*Mitotic count scoring depends on the field diameter of the microscope. Values given here are for the microscope that we used with field diameter 0.45 mm.

Grade 1 -Total score 3 to 5, Grade 2 -Total score 6 to 7. Grade 3 -Total score 8 to 9

Table-3: Comparison of Howell’s cytological grade with NBR histological grade

Cytological grade

Histological grade

Grade I

Grade II

Grade III

Total

Grade I

12

4

0

16

Grade II

2

15

8

25

Grade III

0

2

7

9

Total

14

21

15

50

                                                                                                                                          Alternate

Fig-1: Tubular arrangement of tumour cells (May-Grunwald Giemsa, X100)
 

Alternate  

Fig-2:Tumour cells showing marked pleomorphism (H&E, X400)

Alternate 

Fig-3: Mitotic figure seen among tumour cells (May-Grunwald Giemsa, X400)

Discussion

Histological grade of breast carcinoma has got prognostic value and is routinely done in almost every case. Apart from being a prognostic marker, grade of breast carcinoma also helps in deciding treatment as high grade tumours respond well to neo-adjuvant/adjuvant chemotherapy whereas low grade tumours do not [4]. Histological grade of the tumour should be ideally obtained from excision samples or mastectomy specimens. But to decide about neo-adjuvant chemotherapy, grading has to be done initially itself before mastectomy. In such situations, the pre-treatment samples obtained by FNAC or core needle biopsy are usually the only available materials for grading. In resource-poor setup, core needle biopsy might not be done routinely in all cases, particularly if the diagnosis of breast carcinoma has already been made from FNAC samples.  In such situations, grading in FNAC smears becomes crucial. Also in situations when neo-adjuvant chemotherapy has been already given in the patient, grading done on mastectomy specimens after chemotherapy might not reflect the actual grade of the tumour [8,9]. In such situations FNAC samples obtained initially at the time of diagnosis, before initiating chemotherapy, will help in obtaining the original grade of the tumour. Thus there is a need for a method to grade breast carcinomas in FNAC smears itself.

Grading of breast carcinomas is usually done in histopathology by NBR method. However the same method cannot be used for grading of breast carcinomas in FNAC smears as mitoses and tubule formation are usually low in FNAC smears than in the histopathology sections [7]. Hence many new methods have been suggested for grading of breast carcinomas in FNAC smears [6,10–14]. Howell et al suggested a method in which they made modifications in NBR grading system so that the new method can be used for grading in cytology smears [7]. They made modifications in the criteria to score tubules and mitotic count. The advantage with Howell's method is that all the parameters assessed in histological grading are assessed in this method also. Thus it almost resembles the NBR histological grading method. But the other cytological grading methods do not assess all these three parameters. A review by Bansal et al claimed this method to be superior to the other methods proposed for grading breast carcinomas in cytology smears [6].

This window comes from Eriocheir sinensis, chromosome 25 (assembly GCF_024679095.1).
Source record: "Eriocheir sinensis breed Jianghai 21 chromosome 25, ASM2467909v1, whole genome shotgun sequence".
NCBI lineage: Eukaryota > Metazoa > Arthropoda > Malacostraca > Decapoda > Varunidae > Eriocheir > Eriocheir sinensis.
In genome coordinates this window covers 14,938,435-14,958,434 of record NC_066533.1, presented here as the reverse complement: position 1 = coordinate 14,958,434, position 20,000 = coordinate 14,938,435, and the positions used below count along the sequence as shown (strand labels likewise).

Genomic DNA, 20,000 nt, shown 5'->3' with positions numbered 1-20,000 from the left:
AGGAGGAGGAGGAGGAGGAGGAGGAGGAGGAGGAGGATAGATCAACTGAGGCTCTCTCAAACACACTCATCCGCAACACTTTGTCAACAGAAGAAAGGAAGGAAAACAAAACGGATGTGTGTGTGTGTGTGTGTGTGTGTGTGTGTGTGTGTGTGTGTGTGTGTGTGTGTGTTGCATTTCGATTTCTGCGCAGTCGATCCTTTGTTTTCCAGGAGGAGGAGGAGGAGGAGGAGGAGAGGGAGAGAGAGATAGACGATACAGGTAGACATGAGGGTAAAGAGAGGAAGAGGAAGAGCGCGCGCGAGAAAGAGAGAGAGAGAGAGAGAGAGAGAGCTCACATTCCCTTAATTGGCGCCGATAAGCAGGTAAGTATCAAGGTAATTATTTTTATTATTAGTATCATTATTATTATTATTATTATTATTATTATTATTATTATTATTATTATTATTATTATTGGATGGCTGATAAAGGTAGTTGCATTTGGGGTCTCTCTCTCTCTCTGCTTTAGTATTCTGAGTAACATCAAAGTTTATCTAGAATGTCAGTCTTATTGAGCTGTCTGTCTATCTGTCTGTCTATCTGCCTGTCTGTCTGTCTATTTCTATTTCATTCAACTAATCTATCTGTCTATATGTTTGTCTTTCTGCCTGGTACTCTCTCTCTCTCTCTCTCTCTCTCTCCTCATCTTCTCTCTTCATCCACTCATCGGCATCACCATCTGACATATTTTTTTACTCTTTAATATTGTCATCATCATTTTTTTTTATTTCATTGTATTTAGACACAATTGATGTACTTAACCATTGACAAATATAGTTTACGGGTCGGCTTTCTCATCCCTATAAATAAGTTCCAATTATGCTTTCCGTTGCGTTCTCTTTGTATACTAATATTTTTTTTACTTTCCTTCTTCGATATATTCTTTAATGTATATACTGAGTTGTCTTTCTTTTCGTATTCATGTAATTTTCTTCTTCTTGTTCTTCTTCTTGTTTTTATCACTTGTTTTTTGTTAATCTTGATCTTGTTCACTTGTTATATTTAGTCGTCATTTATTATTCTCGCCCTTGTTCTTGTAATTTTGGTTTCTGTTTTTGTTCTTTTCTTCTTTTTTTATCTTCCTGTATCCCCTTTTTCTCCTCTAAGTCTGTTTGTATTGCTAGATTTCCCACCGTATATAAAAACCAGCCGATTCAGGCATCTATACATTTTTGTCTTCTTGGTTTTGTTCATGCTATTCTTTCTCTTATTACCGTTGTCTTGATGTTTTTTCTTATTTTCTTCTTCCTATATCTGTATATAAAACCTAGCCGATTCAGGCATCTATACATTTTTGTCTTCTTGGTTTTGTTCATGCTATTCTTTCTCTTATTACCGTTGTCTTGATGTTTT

In our study Howell’s cytological grading method had a concordance of 68% with NBR histological grading method. This is slightly higher than the previous studies by Saha et al (63.16%) and Howell et al (57.1%)[7,15]. Walke et al had a concordance rate of 68% similar to our study [16].  Einstein et al and Arul et al had slightly higher concordance rates of 69.4% and 74.5% respectively [17,18]. Thus most studies have reported concordance rate around the range of 60-75% in which our results also fit in. The kappa value of agreement between the two grading methods, which is a better index than simply calculating the percentage of agreement (as it adjusts for the agreement that takes place by chance) was 0.505 in our study. This was higher than kappa value of 0.450 noted in the study by Walke et al, 0.40 noted by Saha et al, 0.436 noted by Einstein et al and 0.485 noted by Arul et al[15–18].Spearman rank correlation coefficient was also higher in our study (0.732) compared to the previous studies (range from 0.614 to 0.674)[15,17,18].

Careful examination of the FNAC smears for identifying the most pleomorphic areas and areas with highest mitotic count helped in scoring these parameters correctly and obtaining the correct grade of the tumour. None of the cases were discordant by more than one grade in our study similar to the results of Walke et al [16]. Concordance rate was high in grade I tumours (85.7%) and none of the histological grade III cases were reported as grade I in Howell’s cytological grading. Thus Howell’s method helps in identifying the low grade cases which are least likely to respond to chemotherapy. If this can be proved clinically, Howell’s grading method will help to avoid the cost and adverse effects associated with neo-adjuvant chemotherapy in patients who are least likely to respond to it.